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Collecting maple sap, using free materials (1st run here 2 1/2 gallons sap in a day from 3 spile tree : 3/11/15)

Tools needed are: cordless drill & batteries, mallet, 2 1/2 or 5 gal. food grade bucket + lid, 1/2" handmade copper spiles 3" long, utility knife, approx. 3/4" OD garden hose, 3/4" forstner bit, 1/2" brad point bit, & optional duct tape (in case a line needs adjusted to flow properly down hill.

Tools needed are: cordless drill & batteries, mallet, 2 1/2 or 5 gal. food grade bucket + lid, 1/2″ handmade copper spiles 3″ long, utility knife, approx. 3/4″ OD garden hose, 3/4″ forstner bit, 1/2″ brad point bit, & optional duct tape (in case a line needs adjusted to flow properly down hill.

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The spile, to make it. Deburr it. Lay the cut pipe (diamond pattern as described) on the anvil part of your vise. Take the claw part of a straight claw hammer & pound one side of the cut as you roll it. So it is below the other side that is still round. Now just roll & pound so it looks good. Now if they are need boiled, do so.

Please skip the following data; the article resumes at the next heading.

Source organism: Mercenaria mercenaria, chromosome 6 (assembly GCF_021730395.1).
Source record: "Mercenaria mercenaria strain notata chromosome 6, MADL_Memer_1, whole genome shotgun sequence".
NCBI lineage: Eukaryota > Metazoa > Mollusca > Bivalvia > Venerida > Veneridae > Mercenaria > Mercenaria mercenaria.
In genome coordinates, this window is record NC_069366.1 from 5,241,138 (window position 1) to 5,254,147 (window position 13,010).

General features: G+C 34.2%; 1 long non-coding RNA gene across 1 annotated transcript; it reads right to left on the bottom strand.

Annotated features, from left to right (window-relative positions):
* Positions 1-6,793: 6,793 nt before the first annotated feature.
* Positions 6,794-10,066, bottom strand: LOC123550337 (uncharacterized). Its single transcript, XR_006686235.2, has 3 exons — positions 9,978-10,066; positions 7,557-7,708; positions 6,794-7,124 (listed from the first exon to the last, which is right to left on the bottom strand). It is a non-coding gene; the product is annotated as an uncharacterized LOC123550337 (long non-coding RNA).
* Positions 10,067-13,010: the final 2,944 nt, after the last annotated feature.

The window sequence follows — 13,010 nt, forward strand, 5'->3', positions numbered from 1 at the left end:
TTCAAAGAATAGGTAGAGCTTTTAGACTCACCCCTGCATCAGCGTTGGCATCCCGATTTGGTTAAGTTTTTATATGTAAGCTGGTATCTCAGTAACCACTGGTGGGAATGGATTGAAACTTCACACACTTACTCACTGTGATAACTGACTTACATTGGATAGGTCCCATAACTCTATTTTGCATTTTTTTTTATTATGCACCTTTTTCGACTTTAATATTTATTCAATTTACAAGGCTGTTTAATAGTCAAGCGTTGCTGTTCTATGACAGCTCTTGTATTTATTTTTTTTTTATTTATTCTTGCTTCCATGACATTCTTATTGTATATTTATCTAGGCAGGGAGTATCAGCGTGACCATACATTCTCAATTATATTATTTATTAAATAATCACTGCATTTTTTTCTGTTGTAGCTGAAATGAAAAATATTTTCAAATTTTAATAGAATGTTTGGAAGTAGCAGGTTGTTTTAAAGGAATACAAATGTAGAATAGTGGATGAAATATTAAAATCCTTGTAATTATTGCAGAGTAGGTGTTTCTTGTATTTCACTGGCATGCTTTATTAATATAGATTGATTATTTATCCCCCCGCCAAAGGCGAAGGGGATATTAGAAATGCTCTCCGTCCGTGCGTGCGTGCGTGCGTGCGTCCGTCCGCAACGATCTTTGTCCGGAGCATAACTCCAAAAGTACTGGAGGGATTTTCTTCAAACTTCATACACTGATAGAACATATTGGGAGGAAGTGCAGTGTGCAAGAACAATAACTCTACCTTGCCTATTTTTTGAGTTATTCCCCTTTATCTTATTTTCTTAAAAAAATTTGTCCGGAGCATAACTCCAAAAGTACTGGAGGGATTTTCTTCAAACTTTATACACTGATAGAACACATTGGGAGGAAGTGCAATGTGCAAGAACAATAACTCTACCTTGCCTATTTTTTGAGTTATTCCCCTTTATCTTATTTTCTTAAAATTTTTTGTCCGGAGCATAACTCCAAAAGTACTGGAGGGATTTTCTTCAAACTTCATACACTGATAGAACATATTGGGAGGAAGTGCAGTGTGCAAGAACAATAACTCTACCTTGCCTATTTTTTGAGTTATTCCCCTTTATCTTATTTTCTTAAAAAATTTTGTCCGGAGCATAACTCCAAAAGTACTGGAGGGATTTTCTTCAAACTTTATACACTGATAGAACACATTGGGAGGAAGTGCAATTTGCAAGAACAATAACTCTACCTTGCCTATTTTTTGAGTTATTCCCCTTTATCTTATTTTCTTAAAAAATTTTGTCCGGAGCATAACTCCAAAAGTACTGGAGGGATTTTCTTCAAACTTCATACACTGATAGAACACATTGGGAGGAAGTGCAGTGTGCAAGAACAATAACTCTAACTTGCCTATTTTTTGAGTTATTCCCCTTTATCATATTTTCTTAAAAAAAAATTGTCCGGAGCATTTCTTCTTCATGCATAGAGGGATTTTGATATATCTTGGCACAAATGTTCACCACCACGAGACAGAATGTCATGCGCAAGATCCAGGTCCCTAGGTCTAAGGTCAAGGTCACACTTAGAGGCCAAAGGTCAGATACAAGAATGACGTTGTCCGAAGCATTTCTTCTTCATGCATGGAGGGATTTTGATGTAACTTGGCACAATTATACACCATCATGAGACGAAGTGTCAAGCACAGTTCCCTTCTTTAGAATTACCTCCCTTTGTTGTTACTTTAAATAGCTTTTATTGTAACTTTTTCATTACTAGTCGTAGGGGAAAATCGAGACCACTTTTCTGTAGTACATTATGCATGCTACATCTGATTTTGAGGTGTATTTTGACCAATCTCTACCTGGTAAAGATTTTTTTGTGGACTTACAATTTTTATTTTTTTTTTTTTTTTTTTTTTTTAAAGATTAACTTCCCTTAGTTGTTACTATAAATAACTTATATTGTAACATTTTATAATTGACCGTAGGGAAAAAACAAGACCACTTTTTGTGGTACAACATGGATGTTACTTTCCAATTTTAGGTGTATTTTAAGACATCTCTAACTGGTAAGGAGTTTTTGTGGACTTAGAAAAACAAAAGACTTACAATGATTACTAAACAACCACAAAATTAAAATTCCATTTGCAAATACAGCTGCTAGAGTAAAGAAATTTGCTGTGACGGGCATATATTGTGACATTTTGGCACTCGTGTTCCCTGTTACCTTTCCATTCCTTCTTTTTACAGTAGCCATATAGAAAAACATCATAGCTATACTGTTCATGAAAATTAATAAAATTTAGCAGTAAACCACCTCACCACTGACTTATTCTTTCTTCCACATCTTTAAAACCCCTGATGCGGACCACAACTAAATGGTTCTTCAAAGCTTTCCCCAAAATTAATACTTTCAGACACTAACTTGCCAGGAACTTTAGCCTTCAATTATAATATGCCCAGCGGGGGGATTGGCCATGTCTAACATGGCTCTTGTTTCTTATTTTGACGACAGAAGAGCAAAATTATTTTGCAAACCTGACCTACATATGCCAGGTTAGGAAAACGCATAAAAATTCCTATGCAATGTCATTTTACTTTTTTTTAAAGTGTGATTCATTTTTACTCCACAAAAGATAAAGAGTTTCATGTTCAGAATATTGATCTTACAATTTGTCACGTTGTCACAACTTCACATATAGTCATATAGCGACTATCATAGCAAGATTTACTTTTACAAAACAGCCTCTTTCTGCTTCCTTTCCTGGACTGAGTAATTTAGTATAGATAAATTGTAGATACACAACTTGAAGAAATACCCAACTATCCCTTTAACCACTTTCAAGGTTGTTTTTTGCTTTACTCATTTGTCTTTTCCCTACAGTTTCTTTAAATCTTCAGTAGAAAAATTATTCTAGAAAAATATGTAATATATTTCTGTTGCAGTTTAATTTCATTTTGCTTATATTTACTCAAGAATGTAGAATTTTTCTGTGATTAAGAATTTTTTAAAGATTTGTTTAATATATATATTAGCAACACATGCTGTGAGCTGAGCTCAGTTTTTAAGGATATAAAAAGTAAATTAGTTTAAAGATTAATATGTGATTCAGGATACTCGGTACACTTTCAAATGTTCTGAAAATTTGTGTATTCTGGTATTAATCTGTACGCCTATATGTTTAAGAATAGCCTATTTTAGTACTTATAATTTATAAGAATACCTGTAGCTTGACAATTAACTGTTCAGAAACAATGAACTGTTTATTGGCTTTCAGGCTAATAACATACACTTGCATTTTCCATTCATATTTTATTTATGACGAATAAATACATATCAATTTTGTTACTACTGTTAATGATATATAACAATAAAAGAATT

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Drill 2 holes in a medium/small tree. Drill 1 1/2-2″ deep, at a slight angle upward (so the spile will drain downward)

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Drill 3 holes in a large/medium tree. Hard maples produce sap with a slightly higher sugar content. Drill 3/4″ holes as needed with a forstner bit in the bucket lid.

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Drill 4 holes for a giant tree. When you drill, be careful not to tear bark off or do any damage besided the drill hole. You will lose sap if you do damage.

1/2" ID x 3" copper spile. To be made use a hacksaw & put the 3" tube in your vise. Now make cuts in a triangle formation. Go as deep as the blade + 1/8".

1/2″ ID x 3″ copper spile. To be made use a hacksaw & put the 3″ tube in your vise. Now make cuts in a triangle formation. Go as deep as the blade + 1/8″.

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March 12, 2015 Posted by | Uncategorized | Leave a comment